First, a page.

6/22/12 - human female breast milk

In today's excerpt - human female breasts, which gain much attention for reasons unrelated to their milk, accumulate more toxins than any other organ in the body and pass them on to infants as part of breast milk:

"Breasts, it turns out, are a particularly fine mirror of our industrial lives. They accumulate more toxins than other organs and process them differently.

"If human breast milk, nature's perfect food, came stamped with an ingredients label, it would read something like this: 4 percent fat, vitamins A, C, E, and K, sugars, essential minerals, proteins, enzymes, and antibodies. It contains 100 per­cent of the recommended daily allowance of virtually everything a baby needs to grow, plus, as we've seen, a solid hedge of extras to help ward off a lifetime of diseases ranging from diabetes to cancer. Despite exhaustion, visiting relatives, and dirty laundry, every time we nurse our babies, the love hormone oxytocin courses out of our pituitaries like a warm bath. Human milk is like ice cream, penicil­lin, and the drug ecstasy all wrapped up in two pretty packages.

"But read down the label a little farther, and the fine print sounds considerably less appetizing: DDT, PCBs, trichloroethylene, perchlorate, dibenzofurans, mercury, lead, benzene, arsenic. When we nurse our babies, we feed them not only the fats and sugars that fire their immune systems, cellular metabolisms, and cerebral synapses. We also feed them, in albeit miniscule amounts, paint thinners, dry-cleaning fluids, wood preservatives, toilet deodorizers, cosmetic additives, gasoline by-products, rocket fuel, termite poisons, fungi­cides, and flame-retardants.

"If, as Cicero said, your face tells the story of your mind, your breast milk tells the decades-old story of your diet, your neighbor­hood, and increasingly, your household decor. Remember that old college futon? It's there. That cool paint in your bathroom? There. The chemical cloud your landlord used to kill cockroaches? Yup. Ditto, the mercury in last week's sushi, the benzene from your gas station, the perftuorooctanoic acid (an anti-grease coating) from your latte cup and sofa upholstery, the preservative parabens from your face cream, the chromium from your nearby smoke stack. One of the ironic properties of breast milk is that its high fat and protein contents attract heavy metals and other contaminants. If human milk were sold at the local Piggly Wiggly, it would exceed the fed­eral safety levels for some of those chemicals in food.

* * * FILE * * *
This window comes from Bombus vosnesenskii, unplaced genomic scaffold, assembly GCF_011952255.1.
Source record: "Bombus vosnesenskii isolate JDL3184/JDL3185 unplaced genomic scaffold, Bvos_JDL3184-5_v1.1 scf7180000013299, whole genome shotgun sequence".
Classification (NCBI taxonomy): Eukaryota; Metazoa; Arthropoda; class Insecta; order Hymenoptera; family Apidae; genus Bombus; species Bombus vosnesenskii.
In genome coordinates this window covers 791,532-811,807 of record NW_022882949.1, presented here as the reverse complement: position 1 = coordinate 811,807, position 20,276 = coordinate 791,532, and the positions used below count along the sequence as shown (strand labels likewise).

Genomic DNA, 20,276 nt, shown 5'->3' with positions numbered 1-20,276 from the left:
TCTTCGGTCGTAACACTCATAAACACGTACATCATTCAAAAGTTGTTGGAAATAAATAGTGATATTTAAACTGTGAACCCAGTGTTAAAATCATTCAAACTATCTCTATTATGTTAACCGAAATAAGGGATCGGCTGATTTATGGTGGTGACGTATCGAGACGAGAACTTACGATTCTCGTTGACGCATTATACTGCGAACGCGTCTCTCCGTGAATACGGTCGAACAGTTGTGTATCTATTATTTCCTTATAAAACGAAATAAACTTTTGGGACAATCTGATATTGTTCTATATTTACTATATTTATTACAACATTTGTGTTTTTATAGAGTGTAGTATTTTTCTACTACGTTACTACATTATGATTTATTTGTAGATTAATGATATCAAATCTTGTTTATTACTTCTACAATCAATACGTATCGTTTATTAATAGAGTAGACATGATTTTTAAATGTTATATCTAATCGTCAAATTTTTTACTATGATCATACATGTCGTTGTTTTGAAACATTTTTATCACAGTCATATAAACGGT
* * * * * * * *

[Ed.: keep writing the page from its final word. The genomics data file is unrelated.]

"On a body weight basis, the dietary doses our babies get are much higher than the doses we get. This is not only because they're smaller, but also because their food—our milk—contains more concentrated contaminants than our food. It's the law of the food chain, and it's called biomagnification.

"To refresh that lesson from seventh grade, here's how it works: Animals at the top of the food chain receive the concentrated energy and persistent chemicals of all of the biota underneath them. Each member up the food chain takes in approximately 10 to 100 times the load of fat-loving toxins of its counterpart below. This is why a slab of shark meat contains more mercury than its weight in plank­ton. Ocean food chains are longer than terrestrial ones, so people who eat many marine carnivores carry higher body concentrations of some chemicals than the vegan who lurks at your local salad bar or even the steak lover next door. The Inuit, although they live in the remote Arctic with little nearby industry, are the most contami­nated population on earth, besides victims of industrial accidents. But don't picture Eskimo Man in sealskin on the top of the food chain. Picture his suckling baby, who occupies yet another trophic level higher up.

"If that's not creepy enough, some of the chemicals we pass on to our daughters will stay in their bodies long enough for them to bequeath them to their offspring. Even if we cleaned up our planet tomorrow, the industrial detritus of the last century has created a three-generation problem."


Florence Williams


Breasts: A Natural and Unnatural History


W.W. Norton & Company


Copyright 2012 by Florence Williams


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